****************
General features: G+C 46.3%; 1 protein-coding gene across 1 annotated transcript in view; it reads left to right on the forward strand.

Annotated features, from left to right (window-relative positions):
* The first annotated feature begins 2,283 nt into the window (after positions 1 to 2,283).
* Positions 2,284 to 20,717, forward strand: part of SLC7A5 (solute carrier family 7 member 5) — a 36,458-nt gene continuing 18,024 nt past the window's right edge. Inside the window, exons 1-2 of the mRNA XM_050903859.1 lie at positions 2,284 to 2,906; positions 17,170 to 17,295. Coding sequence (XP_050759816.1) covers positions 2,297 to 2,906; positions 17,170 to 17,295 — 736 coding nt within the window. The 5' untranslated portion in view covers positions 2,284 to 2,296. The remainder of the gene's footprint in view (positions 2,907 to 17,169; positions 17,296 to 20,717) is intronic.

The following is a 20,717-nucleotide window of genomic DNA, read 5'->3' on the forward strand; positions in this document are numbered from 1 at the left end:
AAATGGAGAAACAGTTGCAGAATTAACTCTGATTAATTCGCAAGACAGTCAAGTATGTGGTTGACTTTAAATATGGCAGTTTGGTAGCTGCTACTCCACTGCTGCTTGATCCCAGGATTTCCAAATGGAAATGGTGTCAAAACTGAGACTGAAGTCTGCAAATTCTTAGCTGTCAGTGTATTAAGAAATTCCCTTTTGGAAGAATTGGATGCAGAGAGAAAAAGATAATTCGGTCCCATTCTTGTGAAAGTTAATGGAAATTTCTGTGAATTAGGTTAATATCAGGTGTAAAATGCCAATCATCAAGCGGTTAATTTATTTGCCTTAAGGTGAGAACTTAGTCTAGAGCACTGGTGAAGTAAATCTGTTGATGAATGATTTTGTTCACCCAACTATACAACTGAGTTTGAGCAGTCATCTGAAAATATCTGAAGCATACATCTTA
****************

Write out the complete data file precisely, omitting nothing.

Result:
General features: G+C 46.3%; 1 protein-coding gene across 1 annotated transcript in view; it reads left to right on the forward strand.

Annotated features, from left to right (window-relative positions):
* The first annotated feature begins 2,283 nt into the window (after positions 1 to 2,283).
* Positions 2,284 to 20,717, forward strand: part of SLC7A5 (solute carrier family 7 member 5) — a 36,458-nt gene continuing 18,024 nt past the window's right edge. Inside the window, exons 1-2 of the mRNA XM_050903859.1 lie at positions 2,284 to 2,906; positions 17,170 to 17,295. Coding sequence (XP_050759816.1) covers positions 2,297 to 2,906; positions 17,170 to 17,295 — 736 coding nt within the window. The 5' untranslated portion in view covers positions 2,284 to 2,296. The remainder of the gene's footprint in view (positions 2,907 to 17,169; positions 17,296 to 20,717) is intronic.

The following is a 20,717-nucleotide window of genomic DNA, read 5'->3' on the forward strand; positions in this document are numbered from 1 at the left end:
AAATGGAGAAACAGTTGCAGAATTAACTCTGATTAATTCGCAAGACAGTCAAGTATGTGGTTGACTTTAAATATGGCAGTTTGGTAGCTGCTACTCCACTGCTGCTTGATCCCAGGATTTCCAAATGGAAATGGTGTCAAAACTGAGACTGAAGTCTGCAAATTCTTAGCTGTCAGTGTATTAAGAAATTCCCTTTTGGAAGAATTGGATGCAGAGAGAAAAAGATAATTCGGTCCCATTCTTGTGAAAGTTAATGGAAATTTCTGTGAATTAGGTTAATATCAGGTGTAAAATGCCAATCATCAAGCGGTTAATTTATTTGCCTTAAGGTGAGAACTTAGTCTAGAGCACTGGTGAAGTAAATCTGTTGATGAATGATTTTGTTCACCCAACTATACAACTGAGTTTGAGCAGTCATCTGAAAATATCTGAAGCATACATCTTA